On December 19, 2011, U.N. Resolution 16/18 was finally passed against religious intolerance “condemning the stereotyping, negative profiling and stigmatization of people based on their religion.” Maybe now Muslim countries can hope for more global justice and less of the discrimination that has endangered the lives of innocent Muslims in many parts of the world.
The world recognizes the U.N. as a world body that has the power to enact international laws. Without international laws universal justice cannot be achieved, and it would be difficult to maintain peaceful coexistence in the world.
It is unfortunate that most Western democracies voted against the U.N. “religious intolerance law”. They view it as a threat to free speech.
They claim that the “anti-blasphemy” resolution is not to protect religion but to clamp down on freedom of expression. They reject the definition of “defamation of religion” supported by the 56 members of the Organization of Islamic Cooperation which includes satirizing Prophet Mohammad (peace be upon him) in a newspaper cartoon or a YouTube video, criticism of Shariah law and security check profiling. However, today all governments are expected to respect the law that has been passed by the global legislative institution.
Meanwhile, there are positive developments that can put an end to hatred and incitement against Muslims. The convicted California con-artist who was behind the blasphemous anti-Islam film that enraged Muslims and instigated riots and protests against the United States and Europe across the Muslim world was sent back to jail for a year over probation violations stemming from his role in the video.
More recently Channel 4 in Britain was forced to cancel a screening of a distorted documentary titled “Islam: The Untold Story”, after the historian Tom Holland received threats and warnings on Twitter.
Holland claimed in his film that there is little written contemporary evidence about the Prophet Mohammad (pbuh) and suggested that Islam is a “made-up” religion. He also stated that the holy city of Mecca, was not mentioned in the Qur’an and argued that there is no evidence that Islam began in the 7th century. The film is clearly biased and historically inaccurate. The writer or researcher blatantly ignored the works of reputable scholars and paid no respect to the scholarly references of previous historians and academics.
Criminalizing offensive speech and acts of hate is needed to deter those who instigate violence against people of different ethnicities. History has proven that major genocides of the 20th century, such as the Holocaust and the Rwandan genocide of 1994, were instigated by hate propaganda that dehumanized the intended victims.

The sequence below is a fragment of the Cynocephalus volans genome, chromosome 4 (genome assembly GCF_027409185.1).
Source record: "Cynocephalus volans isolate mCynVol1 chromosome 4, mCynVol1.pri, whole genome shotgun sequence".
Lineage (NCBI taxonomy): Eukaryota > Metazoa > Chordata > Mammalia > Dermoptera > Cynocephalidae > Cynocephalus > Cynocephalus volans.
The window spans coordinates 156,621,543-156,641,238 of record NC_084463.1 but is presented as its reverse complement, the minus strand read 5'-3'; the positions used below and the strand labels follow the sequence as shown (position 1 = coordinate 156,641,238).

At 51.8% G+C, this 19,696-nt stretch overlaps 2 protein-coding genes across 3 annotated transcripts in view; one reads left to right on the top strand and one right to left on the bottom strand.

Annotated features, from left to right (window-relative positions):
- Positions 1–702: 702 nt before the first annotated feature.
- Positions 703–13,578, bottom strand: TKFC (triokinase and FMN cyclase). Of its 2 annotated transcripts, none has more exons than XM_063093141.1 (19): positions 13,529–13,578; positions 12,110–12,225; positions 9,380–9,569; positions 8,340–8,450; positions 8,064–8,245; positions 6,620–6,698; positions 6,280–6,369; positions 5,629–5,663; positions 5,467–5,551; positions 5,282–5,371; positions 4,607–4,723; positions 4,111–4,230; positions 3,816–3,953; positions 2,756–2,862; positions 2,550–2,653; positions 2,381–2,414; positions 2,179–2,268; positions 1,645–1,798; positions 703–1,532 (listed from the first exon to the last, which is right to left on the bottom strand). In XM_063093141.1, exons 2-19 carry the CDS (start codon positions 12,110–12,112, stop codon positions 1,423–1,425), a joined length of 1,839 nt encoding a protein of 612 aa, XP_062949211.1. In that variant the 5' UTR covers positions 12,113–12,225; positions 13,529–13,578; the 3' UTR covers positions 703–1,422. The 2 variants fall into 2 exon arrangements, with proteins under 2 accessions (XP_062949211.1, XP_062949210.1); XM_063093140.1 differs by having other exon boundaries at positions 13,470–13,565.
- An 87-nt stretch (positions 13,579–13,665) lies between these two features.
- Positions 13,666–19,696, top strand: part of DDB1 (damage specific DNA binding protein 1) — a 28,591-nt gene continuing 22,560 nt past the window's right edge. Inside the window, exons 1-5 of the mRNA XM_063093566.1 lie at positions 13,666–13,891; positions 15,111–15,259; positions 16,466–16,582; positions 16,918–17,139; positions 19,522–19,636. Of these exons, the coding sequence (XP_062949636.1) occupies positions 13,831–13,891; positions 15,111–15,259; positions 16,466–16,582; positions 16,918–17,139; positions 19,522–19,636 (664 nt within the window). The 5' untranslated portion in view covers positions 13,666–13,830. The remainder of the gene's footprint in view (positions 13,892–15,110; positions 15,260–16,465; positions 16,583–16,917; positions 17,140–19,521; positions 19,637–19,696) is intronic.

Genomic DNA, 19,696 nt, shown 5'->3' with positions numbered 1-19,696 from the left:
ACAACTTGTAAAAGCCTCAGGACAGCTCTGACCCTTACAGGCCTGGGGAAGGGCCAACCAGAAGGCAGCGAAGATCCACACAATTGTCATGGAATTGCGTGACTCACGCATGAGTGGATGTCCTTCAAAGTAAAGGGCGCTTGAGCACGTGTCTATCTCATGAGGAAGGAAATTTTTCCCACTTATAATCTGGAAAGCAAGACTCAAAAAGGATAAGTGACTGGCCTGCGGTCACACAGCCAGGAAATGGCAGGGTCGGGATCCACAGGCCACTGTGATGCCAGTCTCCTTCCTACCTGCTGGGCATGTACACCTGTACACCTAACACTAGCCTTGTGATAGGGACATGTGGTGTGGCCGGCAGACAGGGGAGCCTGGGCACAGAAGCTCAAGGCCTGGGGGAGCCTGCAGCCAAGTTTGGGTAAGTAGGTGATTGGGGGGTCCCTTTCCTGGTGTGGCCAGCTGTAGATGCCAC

According to Professor Alexander Tsesis of Loyola University, Chicago, School of Law, “The German experience contradicts the view that only speech posing an immediate threat of harm is dangerous enough to warrant statutory censure. To the contrary, the most dangerous form of bigotry takes years to develop, until it becomes culturally acceptable first to libel, then to discriminate, and finally persecute ethnic groups.”
The professor has written many books and essays about issues involving constitutional law, civil rights, and hate speech legislation. In his book “Hate speech paves the way for harmful social movements”, Tsesis explains that “when hate speech and propaganda are left unregulated they can spread animosity and criminal behavior. Hate speech in Germany played a major role in the creation of Anti-Semitic academics, scientists, and laymen who blamed Jews for Germany’s social, economic, and moral troubles”. Professor Tsesis uses historical examples of human rights violations against German Jews and Native and African Americans.
Hitler and Joseph Goebbels used the powers of radio and film to influence the masses. The propaganda film , “Jud Suss” is what instigated some viewers to leave Berlin cinemas “screaming curses at the Jews: ‘Drive the Jews from the Kurfurstendamm! Kick the last Jews out of Germany!’”
Goebbels recognized the influence of radio and film. He described them as the most influential and scientific means of influencing the masses. While they did not directly call for the murder of Jews, yet they incited the German people to do so.
Some current European political and civil laws discriminate against Muslims based on cultural beliefs and traditions. They need to be addressed to counter the bigotry and animosity that is directed at Muslims. Islamophobia is rampant in Europe and Western misconceptions continue to fuel hatred against Islam.
The lack of global consensus on contemporary human rights issues is detrimental to peace and does not serve humanity.
Governments are called upon by faith-based organizations to amend laws, apply unified public policies, and establish effective institutions to implement justice for all.
Media organizations should be held accountable for unleashing a cycle of suspicion and distorted information to defame our culture and Muslim identity. Films, cartoons and other damaging stereotypes that instigate hostility and contempt for Islam in Europe are ruining relations between the Muslim world and Europe.
And finally lawmakers must strive to integrate universal human rights and national constitutional guarantees of equality in order to provide opportunities for all ethnicities. Policy makers must show more support for global organizations that acknowledge Muslim contributions and exhibit genuine good will toward Islam and Muslims.
* Samar Fatany is a radio broadcaster and writer.
(This article appeared on the Saudi Gazette on Nov. 10, 2012.)